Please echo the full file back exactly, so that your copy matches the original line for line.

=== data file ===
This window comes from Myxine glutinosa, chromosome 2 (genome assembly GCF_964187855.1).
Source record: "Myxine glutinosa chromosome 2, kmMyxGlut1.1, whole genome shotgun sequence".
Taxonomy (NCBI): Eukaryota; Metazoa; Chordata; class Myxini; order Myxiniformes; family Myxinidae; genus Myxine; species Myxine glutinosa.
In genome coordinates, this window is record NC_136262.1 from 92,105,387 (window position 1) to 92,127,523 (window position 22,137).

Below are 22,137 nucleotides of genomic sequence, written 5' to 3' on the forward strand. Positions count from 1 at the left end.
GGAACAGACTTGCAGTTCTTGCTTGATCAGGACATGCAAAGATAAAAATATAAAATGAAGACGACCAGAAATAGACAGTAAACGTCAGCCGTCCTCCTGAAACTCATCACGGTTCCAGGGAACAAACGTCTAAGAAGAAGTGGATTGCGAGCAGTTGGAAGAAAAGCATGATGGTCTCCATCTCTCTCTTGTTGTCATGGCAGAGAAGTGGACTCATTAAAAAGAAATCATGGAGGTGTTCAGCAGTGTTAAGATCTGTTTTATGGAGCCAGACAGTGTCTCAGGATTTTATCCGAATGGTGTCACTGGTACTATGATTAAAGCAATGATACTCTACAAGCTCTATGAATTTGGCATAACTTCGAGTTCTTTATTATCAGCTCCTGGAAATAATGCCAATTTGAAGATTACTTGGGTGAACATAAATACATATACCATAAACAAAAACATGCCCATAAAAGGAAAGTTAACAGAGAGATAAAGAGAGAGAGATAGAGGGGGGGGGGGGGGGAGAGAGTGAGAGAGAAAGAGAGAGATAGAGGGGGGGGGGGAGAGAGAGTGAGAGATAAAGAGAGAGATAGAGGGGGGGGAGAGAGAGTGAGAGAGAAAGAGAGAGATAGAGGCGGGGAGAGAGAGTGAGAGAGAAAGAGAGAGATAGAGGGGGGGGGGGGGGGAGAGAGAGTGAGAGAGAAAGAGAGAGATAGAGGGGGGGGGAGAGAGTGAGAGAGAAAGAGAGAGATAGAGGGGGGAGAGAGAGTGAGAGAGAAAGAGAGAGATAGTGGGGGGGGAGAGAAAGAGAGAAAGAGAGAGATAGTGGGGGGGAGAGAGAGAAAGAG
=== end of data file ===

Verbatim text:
This window comes from Myxine glutinosa, chromosome 2 (genome assembly GCF_964187855.1).
Source record: "Myxine glutinosa chromosome 2, kmMyxGlut1.1, whole genome shotgun sequence".
Taxonomy (NCBI): Eukaryota; Metazoa; Chordata; class Myxini; order Myxiniformes; family Myxinidae; genus Myxine; species Myxine glutinosa.
In genome coordinates, this window is record NC_136262.1 from 92,105,387 (window position 1) to 92,127,523 (window position 22,137).

Below are 22,137 nucleotides of genomic sequence, written 5' to 3' on the forward strand. Positions count from 1 at the left end.
GGAACAGACTTGCAGTTCTTGCTTGATCAGGACATGCAAAGATAAAAATATAAAATGAAGACGACCAGAAATAGACAGTAAACGTCAGCCGTCCTCCTGAAACTCATCACGGTTCCAGGGAACAAACGTCTAAGAAGAAGTGGATTGCGAGCAGTTGGAAGAAAAGCATGATGGTCTCCATCTCTCTCTTGTTGTCATGGCAGAGAAGTGGACTCATTAAAAAGAAATCATGGAGGTGTTCAGCAGTGTTAAGATCTGTTTTATGGAGCCAGACAGTGTCTCAGGATTTTATCCGAATGGTGTCACTGGTACTATGATTAAAGCAATGATACTCTACAAGCTCTATGAATTTGGCATAACTTCGAGTTCTTTATTATCAGCTCCTGGAAATAATGCCAATTTGAAGATTACTTGGGTGAACATAAATACATATACCATAAACAAAAACATGCCCATAAAAGGAAAGTTAACAGAGAGATAAAGAGAGAGAGATAGAGGGGGGGGGGGGGGGAGAGAGTGAGAGAGAAAGAGAGAGATAGAGGGGGGGGGGGAGAGAGAGTGAGAGATAAAGAGAGAGATAGAGGGGGGGGAGAGAGAGTGAGAGAGAAAGAGAGAGATAGAGGCGGGGAGAGAGAGTGAGAGAGAAAGAGAGAGATAGAGGGGGGGGGGGGGGGAGAGAGAGTGAGAGAGAAAGAGAGAGATAGAGGGGGGGGGAGAGAGTGAGAGAGAAAGAGAGAGATAGAGGGGGGAGAGAGAGTGAGAGAGAAAGAGAGAGATAGTGGGGGGGGAGAGAAAGAGAGAAAGAGAGAGATAGTGGGGGGGAGAGAGAGAAAGAG